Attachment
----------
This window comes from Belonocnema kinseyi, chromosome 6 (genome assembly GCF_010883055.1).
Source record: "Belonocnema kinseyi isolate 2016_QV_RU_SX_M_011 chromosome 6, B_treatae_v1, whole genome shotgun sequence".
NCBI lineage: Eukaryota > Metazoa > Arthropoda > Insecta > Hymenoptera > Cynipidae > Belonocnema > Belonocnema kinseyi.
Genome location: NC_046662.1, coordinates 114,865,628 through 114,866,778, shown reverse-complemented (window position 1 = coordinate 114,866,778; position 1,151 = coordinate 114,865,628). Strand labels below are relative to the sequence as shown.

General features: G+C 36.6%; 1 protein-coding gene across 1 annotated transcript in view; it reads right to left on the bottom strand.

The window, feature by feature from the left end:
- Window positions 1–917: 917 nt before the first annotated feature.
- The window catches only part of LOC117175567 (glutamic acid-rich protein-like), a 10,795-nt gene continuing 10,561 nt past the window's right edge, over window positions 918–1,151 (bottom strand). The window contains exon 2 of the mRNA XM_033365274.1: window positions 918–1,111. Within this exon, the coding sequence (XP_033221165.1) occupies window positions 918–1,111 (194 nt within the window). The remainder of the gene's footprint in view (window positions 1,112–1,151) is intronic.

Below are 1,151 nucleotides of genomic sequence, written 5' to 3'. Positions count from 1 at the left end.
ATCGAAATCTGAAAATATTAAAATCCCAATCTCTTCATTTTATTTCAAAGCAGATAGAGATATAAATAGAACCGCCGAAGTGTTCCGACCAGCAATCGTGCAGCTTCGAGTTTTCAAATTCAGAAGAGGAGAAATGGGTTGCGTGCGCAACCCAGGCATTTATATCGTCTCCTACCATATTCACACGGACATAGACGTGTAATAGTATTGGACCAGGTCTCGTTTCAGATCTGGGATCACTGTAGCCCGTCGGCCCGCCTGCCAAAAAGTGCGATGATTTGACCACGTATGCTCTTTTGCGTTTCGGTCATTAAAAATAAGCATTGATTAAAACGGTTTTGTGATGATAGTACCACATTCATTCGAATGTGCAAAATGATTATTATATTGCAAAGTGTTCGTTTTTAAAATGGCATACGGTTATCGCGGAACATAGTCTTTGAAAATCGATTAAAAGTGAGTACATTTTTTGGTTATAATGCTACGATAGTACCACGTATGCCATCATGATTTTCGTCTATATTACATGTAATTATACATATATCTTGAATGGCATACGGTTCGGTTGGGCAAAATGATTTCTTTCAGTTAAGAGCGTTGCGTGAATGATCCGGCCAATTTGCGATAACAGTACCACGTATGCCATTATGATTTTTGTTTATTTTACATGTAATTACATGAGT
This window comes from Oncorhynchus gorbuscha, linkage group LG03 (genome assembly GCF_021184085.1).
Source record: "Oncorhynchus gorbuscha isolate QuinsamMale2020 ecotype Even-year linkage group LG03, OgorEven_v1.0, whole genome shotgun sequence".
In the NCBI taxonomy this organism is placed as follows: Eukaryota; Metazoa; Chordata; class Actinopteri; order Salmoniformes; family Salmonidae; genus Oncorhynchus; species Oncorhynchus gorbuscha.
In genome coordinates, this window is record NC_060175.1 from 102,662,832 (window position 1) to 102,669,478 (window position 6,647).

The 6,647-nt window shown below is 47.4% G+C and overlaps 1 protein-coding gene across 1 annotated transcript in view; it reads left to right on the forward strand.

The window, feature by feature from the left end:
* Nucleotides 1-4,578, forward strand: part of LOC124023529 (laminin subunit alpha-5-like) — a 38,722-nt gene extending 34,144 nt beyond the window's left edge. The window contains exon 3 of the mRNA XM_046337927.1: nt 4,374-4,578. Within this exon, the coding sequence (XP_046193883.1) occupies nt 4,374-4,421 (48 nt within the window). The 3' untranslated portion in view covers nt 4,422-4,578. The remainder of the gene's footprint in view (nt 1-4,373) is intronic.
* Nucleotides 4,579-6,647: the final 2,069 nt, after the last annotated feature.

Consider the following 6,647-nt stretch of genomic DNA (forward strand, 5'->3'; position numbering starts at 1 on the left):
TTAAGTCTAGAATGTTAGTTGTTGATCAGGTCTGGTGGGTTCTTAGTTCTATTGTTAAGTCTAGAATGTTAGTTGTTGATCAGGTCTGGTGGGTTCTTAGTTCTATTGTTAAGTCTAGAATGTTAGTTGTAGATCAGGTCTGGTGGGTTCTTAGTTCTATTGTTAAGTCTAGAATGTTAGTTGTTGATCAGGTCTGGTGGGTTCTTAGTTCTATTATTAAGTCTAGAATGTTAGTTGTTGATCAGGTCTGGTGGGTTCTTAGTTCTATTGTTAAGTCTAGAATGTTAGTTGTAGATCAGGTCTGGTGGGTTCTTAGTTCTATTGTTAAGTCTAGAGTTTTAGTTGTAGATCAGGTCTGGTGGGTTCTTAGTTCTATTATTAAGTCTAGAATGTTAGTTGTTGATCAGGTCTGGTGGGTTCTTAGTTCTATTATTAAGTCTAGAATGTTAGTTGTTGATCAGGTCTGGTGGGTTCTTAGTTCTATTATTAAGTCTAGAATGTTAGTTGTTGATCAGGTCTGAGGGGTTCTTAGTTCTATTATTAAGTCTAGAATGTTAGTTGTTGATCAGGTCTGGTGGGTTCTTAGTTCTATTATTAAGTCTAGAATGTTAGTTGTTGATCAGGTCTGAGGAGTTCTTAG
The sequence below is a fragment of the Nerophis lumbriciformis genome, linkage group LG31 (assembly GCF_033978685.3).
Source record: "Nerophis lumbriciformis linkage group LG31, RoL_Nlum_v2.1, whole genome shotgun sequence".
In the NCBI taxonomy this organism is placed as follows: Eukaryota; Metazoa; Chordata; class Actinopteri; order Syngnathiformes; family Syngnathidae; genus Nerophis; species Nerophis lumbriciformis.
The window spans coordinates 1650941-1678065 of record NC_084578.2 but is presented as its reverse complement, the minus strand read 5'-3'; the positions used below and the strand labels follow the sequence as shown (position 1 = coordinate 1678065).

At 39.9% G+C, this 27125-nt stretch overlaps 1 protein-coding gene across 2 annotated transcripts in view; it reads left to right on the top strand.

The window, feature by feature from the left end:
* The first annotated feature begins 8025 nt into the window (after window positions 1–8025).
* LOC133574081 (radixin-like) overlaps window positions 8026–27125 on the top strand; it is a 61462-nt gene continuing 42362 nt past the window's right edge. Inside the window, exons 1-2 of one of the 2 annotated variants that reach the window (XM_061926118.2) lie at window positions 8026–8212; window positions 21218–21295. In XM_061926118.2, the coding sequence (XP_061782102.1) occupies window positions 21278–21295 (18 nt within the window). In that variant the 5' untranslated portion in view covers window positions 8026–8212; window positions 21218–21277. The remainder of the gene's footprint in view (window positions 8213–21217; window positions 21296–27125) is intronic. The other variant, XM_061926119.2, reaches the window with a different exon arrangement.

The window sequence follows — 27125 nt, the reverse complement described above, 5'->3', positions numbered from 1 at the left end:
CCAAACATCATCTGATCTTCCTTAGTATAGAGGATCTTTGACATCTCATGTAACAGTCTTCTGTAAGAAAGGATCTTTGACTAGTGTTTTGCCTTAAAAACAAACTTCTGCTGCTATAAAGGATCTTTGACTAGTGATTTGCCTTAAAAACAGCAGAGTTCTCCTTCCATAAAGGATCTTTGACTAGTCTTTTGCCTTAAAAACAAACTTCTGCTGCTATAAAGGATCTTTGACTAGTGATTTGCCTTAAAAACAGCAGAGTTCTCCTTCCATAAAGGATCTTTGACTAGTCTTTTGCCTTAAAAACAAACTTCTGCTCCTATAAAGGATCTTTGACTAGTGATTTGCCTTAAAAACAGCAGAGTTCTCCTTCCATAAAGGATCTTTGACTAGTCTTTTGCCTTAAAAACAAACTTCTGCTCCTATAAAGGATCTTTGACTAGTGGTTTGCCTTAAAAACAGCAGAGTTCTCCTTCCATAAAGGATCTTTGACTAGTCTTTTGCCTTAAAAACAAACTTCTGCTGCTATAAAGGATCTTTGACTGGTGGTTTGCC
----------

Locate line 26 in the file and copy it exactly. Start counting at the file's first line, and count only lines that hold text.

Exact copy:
The window, feature by feature from the left end: